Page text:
A 400-KG black granite bowl of uncertain provenance has split the Archaeological Survey of India (ASI). Two ASI experts who travelled to Afghanistan this May to examine the so-called Begging Bowl of the Buddha are learnt to have submitted contradictory reports on the age and historicity of the artefact.
G S Khwaja, Director, Epigraphy Branch (Arabic and Persian), Nagpur, has concluded on the basis of his study of the inscriptions and carvings on the bowl that it was probably created around the 15-16th century AD in Kandahar — for use in a madrasa.
According to the other expert, Phani Kant Mishra, Director, (Archeology), Kolkata, however, the bowl is indeed the “bheekshapatra” of legend, dating back to the time of the Buddha himself.
Khwaja and Mishra travelled to Kabul on May 2. The Indian Express reported then that they would visit the National Museum of Afghanistan in Kabul to examine the artefact, and the possibility of bringing it back to its “original place”, Vaishali in Bihar.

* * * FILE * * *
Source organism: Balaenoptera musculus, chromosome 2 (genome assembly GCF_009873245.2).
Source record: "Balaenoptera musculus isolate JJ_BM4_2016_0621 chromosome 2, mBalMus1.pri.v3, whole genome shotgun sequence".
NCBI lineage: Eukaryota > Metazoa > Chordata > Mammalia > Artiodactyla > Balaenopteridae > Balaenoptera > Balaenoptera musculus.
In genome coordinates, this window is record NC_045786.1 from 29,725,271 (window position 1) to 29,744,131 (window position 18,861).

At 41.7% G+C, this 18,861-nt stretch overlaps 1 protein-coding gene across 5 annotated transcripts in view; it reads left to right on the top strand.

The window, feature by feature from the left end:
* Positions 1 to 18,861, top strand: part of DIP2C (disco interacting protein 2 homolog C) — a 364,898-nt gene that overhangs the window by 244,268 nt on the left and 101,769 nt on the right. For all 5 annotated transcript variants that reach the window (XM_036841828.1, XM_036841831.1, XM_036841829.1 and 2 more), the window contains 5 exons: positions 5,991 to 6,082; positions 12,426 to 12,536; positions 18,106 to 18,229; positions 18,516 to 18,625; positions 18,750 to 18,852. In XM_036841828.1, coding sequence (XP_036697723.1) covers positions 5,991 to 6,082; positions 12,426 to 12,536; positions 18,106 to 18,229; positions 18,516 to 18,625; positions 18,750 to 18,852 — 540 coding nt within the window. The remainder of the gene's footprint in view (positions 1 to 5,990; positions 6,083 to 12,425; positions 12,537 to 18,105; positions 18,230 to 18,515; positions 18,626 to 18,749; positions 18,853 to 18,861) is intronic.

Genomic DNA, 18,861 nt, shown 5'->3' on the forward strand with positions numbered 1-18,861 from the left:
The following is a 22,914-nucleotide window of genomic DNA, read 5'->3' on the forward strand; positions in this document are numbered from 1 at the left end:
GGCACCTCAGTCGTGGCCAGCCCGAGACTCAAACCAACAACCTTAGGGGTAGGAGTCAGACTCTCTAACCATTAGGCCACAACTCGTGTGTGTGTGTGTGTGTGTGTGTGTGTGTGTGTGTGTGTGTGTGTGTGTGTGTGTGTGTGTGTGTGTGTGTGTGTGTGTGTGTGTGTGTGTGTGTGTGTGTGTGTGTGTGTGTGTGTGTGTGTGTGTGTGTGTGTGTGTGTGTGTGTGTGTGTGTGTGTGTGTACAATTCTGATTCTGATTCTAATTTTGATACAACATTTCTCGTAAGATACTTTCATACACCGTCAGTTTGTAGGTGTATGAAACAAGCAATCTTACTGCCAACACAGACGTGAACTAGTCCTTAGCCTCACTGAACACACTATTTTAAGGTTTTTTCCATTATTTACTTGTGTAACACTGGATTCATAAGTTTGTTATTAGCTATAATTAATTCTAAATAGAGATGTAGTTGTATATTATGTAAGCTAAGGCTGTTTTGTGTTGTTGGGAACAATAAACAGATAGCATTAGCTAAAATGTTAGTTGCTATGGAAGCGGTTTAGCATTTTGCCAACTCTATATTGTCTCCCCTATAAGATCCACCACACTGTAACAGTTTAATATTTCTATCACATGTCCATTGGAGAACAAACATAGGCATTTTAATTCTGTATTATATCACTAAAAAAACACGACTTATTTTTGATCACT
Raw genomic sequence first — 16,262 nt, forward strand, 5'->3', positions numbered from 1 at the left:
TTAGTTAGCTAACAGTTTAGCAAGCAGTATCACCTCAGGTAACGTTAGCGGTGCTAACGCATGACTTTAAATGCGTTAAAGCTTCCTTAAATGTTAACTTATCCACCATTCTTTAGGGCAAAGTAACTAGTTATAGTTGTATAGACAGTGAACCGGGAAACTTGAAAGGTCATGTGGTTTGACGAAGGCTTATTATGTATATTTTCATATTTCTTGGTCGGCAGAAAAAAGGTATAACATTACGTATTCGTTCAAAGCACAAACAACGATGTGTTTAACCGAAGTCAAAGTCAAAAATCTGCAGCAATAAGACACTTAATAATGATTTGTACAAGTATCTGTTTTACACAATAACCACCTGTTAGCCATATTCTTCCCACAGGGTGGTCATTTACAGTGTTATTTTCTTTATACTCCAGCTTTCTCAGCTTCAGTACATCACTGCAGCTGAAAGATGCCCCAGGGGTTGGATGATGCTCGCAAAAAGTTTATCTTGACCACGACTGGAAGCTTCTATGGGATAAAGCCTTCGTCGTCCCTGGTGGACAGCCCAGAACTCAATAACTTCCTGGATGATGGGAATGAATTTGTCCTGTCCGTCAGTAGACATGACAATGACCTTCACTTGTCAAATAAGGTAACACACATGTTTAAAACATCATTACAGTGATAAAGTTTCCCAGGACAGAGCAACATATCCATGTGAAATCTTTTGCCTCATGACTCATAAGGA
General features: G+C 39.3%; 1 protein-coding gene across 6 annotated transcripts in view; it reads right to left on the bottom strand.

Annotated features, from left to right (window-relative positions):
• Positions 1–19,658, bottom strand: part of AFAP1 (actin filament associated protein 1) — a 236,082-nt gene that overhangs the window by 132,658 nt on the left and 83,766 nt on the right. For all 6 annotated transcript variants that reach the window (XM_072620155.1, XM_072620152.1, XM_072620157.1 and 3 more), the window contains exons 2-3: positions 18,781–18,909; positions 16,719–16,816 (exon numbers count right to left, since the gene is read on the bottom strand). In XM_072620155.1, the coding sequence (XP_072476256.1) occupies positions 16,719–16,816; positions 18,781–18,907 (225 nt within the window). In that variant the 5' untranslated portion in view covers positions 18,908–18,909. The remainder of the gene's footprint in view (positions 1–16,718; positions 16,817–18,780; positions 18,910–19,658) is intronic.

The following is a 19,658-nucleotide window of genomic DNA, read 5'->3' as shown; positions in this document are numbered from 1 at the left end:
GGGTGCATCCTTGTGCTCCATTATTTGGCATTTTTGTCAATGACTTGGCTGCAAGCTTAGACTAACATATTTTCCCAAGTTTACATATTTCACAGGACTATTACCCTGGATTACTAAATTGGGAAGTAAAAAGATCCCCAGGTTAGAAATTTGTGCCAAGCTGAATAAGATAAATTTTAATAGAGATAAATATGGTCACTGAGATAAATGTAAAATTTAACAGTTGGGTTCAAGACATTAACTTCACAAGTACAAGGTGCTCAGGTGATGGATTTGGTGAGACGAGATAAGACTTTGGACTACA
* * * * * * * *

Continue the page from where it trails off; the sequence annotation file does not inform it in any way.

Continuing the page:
The bowl is 4.5 ft tall, has a diameter of 1.75 m and a rim 18 cm thick, and at least 12 people are needed to move it. It is popularly believed that the Buddha left it to the people of Vaishali who worshipped it before Kanishka of the Kushanas, who lived in the 2nd century AD, took it away to his capital Purushpura, today’s Peshawar.
In his report, accessed by The Indian Express, Khwaja argued that the inscriptions on the bowl are in a style of calligraphy that is dateable to the 15th or 16th century AD, and that the belief that it belonged to the Buddha — who is thought to have lived in the 6th century BC — “seems to be a case of mistaken identity”.
“…It was found that the bowl bears a Persian inscription… in beautiful Thulth style of Islamic calligraphy, in relief. There is no other writing in Pali or Sanskrit in Brahmi or Nagari characters inscribed on it. There is also no trace of any earlier engraving or its omission for having the Persian inscription over-written on it, as has generally happened in many cases,” Khwaja wrote. The inscription, he said, describes the purchase of land by one Jalal-ud-Din opposite the Jama Masjid in Kandahar, on which a madrasa was built, and the bowl was created for the use of its students.
Another inscription continued…
False cases play havoc with the crime statistics and tend to trivialise the offence of rape.